absent blackberry
ripens whole in my heart space—

chaos wild with grace


The Walk Between


The experience of transition times can be mildly to severely destabilizing and disorienting, yet it can also be immensely liberating and creative as one phase declines and a new one arises. More than any other seasonal transition, the chaos of spring is one of the most demanding on the body, mind, emotions, and spirit.

In summer we are nourished by months of warmth, light, community, and the abundance of fresh produce all fostering a sense of contentment and nourishment. Our storehouse is filled so that it can help sustain us through winter months. When autumn escorts us from summer to winter, there can be a sense of grief as the warmth and abundance of summer falls away. Yet there can also be a sense of relief, ease and comfort in surrendering to the forces of gravity as the demands of long days and outward movement begin to decline. In winter, our energies become more yin, moving inward and down. Like trees and seeds, if we allow ourselves to naturally be with this time and wait in relative stillness and dormancy, new life gestates and is nourished by the invisible realm.

The first signs of spring emerge in unpredictable fits and starts. One day is snow and freezing cold, another is filled with sunshine and warmth, while the spring winds continue to bring chaos and change. A new energy begins to stir within as the daffodils show their faces, small buds swell from bare branches, and migratory birds leave and return. One day we burst out of hibernation, only to be met by fatigue and a need for more rest the next day. By listening inside to what we are experiencing and responding with fluidity, patience, and care to our current needs, we are more able to find some ease. Flexibility is key.

Like seedlings beneath the earth, our energies are beginning to rise. Instead of the ease of surrendering to gravity like in fall, spring energies must move against gravity toward the light of the sun like seedlings pushing up through the earth. This negentropic movement against gravity requires energy. If we haven’t allowed ourselves enough rest and renewal in winter, energy stores will be deficient and there may be difficulty in meeting or grounding the more active, yang energies of spring and summer.

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Turn up the sound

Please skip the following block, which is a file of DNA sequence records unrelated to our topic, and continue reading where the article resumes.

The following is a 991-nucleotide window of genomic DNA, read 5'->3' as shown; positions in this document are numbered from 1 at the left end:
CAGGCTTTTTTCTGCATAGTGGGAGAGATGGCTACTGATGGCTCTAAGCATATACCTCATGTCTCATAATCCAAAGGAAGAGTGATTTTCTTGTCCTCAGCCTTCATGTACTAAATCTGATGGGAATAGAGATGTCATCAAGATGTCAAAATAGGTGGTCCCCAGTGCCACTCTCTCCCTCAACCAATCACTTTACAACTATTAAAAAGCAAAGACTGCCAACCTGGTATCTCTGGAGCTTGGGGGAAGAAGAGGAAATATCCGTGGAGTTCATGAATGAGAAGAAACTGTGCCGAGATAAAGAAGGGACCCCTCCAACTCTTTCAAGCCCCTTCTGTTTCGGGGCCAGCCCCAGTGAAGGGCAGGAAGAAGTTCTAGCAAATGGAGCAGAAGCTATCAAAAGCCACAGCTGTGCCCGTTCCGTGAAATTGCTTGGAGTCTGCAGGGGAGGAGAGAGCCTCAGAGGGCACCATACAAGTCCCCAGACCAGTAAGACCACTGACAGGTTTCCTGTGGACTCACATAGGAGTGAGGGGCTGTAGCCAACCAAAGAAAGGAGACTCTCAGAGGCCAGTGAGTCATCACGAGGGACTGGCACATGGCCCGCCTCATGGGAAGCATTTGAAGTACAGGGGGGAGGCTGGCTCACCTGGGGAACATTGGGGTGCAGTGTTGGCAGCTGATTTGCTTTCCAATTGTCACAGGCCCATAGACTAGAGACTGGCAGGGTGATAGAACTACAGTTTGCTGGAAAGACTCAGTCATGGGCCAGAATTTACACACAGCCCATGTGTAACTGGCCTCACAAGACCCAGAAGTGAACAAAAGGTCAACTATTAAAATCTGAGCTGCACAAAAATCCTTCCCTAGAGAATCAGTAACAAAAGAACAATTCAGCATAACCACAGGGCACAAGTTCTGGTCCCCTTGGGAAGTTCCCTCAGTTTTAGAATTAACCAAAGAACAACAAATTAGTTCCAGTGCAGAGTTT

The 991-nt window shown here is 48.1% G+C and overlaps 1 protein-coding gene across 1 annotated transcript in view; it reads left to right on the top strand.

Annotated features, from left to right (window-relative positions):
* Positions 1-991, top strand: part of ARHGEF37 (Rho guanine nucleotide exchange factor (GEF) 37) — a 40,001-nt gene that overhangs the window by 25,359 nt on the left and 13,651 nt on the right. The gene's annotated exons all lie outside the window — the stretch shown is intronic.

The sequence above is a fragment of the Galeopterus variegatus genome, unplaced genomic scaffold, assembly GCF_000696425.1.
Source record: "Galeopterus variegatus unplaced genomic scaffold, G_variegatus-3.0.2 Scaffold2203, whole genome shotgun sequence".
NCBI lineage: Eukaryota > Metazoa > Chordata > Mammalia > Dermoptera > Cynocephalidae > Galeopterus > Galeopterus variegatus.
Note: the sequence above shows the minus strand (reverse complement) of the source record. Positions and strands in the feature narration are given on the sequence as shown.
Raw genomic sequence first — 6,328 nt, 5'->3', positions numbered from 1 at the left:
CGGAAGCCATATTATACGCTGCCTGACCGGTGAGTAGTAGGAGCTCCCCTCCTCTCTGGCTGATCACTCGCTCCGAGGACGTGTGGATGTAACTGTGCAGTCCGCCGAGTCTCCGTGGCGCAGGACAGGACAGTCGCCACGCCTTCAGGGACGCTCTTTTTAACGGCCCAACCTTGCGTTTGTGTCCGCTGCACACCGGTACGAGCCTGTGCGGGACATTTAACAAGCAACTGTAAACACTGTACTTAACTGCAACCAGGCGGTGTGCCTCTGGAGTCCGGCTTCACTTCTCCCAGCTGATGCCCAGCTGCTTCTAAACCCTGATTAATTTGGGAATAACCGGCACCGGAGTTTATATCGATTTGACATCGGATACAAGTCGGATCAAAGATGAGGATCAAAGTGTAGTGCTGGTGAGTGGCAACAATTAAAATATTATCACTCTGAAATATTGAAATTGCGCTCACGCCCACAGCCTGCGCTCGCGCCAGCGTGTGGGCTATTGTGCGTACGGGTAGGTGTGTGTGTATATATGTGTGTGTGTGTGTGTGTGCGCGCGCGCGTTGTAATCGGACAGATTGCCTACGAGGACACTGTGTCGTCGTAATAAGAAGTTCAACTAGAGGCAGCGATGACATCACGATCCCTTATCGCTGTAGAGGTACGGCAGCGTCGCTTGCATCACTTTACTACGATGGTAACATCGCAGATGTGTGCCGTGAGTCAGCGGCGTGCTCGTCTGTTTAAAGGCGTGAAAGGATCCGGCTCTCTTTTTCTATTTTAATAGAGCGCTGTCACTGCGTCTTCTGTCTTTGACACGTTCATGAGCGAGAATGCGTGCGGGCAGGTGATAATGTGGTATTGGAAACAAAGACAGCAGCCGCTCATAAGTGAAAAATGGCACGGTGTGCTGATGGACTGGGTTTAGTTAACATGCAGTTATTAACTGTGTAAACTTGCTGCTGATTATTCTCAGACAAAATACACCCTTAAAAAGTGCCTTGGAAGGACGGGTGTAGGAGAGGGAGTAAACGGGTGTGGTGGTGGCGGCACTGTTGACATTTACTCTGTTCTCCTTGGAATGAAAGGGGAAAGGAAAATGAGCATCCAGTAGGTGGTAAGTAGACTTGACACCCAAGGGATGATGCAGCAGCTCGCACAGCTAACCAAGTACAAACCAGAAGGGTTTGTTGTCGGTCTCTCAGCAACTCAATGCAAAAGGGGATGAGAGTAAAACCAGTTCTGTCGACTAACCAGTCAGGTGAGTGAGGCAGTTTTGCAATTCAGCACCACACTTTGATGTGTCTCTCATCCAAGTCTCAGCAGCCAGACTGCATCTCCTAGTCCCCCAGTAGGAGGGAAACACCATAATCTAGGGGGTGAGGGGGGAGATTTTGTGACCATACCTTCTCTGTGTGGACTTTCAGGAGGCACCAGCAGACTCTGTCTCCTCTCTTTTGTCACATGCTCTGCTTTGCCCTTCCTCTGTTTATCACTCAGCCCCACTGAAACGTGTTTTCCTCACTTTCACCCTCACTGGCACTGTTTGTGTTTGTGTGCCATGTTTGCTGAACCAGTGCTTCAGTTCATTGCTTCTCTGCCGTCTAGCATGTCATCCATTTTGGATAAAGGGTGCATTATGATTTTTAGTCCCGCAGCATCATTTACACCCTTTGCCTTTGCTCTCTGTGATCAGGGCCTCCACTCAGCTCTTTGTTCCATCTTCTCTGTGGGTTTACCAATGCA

The Way Out Is In


Hexagram 29 K’an/The Abysmal (Water)


“In man’s world K’an represents the heart, the soul locked up within the body, the
principle of light inclosed in the dark…Water sets the example for the right conduct
under such circumstances… Water reaches its goal by flowing continually…When we
are in danger we ought not to attempt to get out of it immediately, regardless of
circumstances; at first we must content ourselves with not being overcome by it…A
spring flows sparingly at first, and tarries for some time before it makes its way into the

open…we must wait until a way out shows itself.” 1



Emerging from my night time journey, I float to the surface of waking life in slow motion. Time has not yet influenced my body, as spirit soars freely—watching. Although we are still in the depths of winter, I feel the first stirrings of spring within.

A restlessness emerges from the dark waters of my soul—lost to an emptiness filled with impatience that aches for things to be different from what they currently are. In this moment I feel trapped by the heart-breaking realities of life on the planet.

I decide to take Impatience and Trapped-ness for a walk. I patiently follow while Impatience leads, and Trapped-ness rides along in my heart. Moving at racer’s pace, my heart devotedly pumps blood to my extremities so that I can keep up. Impatience shows no sign of slowing down. Trapped-ness quietly watches.

“What are you running from, and where are we going?” I wonder out loud. “Anywhere but here.” Impatience mumbles. So we continue on. And on. And on. Until the trail turns into a sheet of ice, causing Impatience to freeze in her tracks.

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Deep Ecology Of The Soul: Dying Into Life


“Ah, not to be cut off,
not through the slightest partition
shut out from the law of stars.
The inner – what is it?
if not intensified sky,
hurled through with birds and deep

With the winds of homecoming.”

-Rainer Maria Rilke



Shortening days, stormy winds, lowering sun, harvest moon, wafts of composting leaves, and layers of grey and white clouds signal the end of a growth period announcing the waning of energies that have been pouring outward toward the light of the sun. We are reminded that nothing stays the same and that growth is bipolar- happening both outwardly in the visible realm and inwardly in the invisible realm.

Twinges of grief float like mists as the long, warm days of summer evaporate into a sense of sweet relief- the kind that comes after deep surrender. Earth welcomes us home to her fecund soils to be re-formed- reshaped in the home of our inner world.

Just as the plant beings deconstruct and return to the earth from which they have sprung, autumn is the time salmon return home to their place of birth to reproduce and forward new life.

Salmon, like all life forms on the earth, fulfill a particular ecological niche in the world. Their life is not theirs alone, but contributes something of value to the greater whole. In this way, they live in wholeness.

Salmon are born in freshwater, migrate out to the sea when they reach a level of maturity, then return to their original birthplace. It is not certain as to how salmon know where their home is. Scientists believe it may have to do with using the earth’s magnetic field like a compass, and then once they reach the river, smell guides them the rest of the way.

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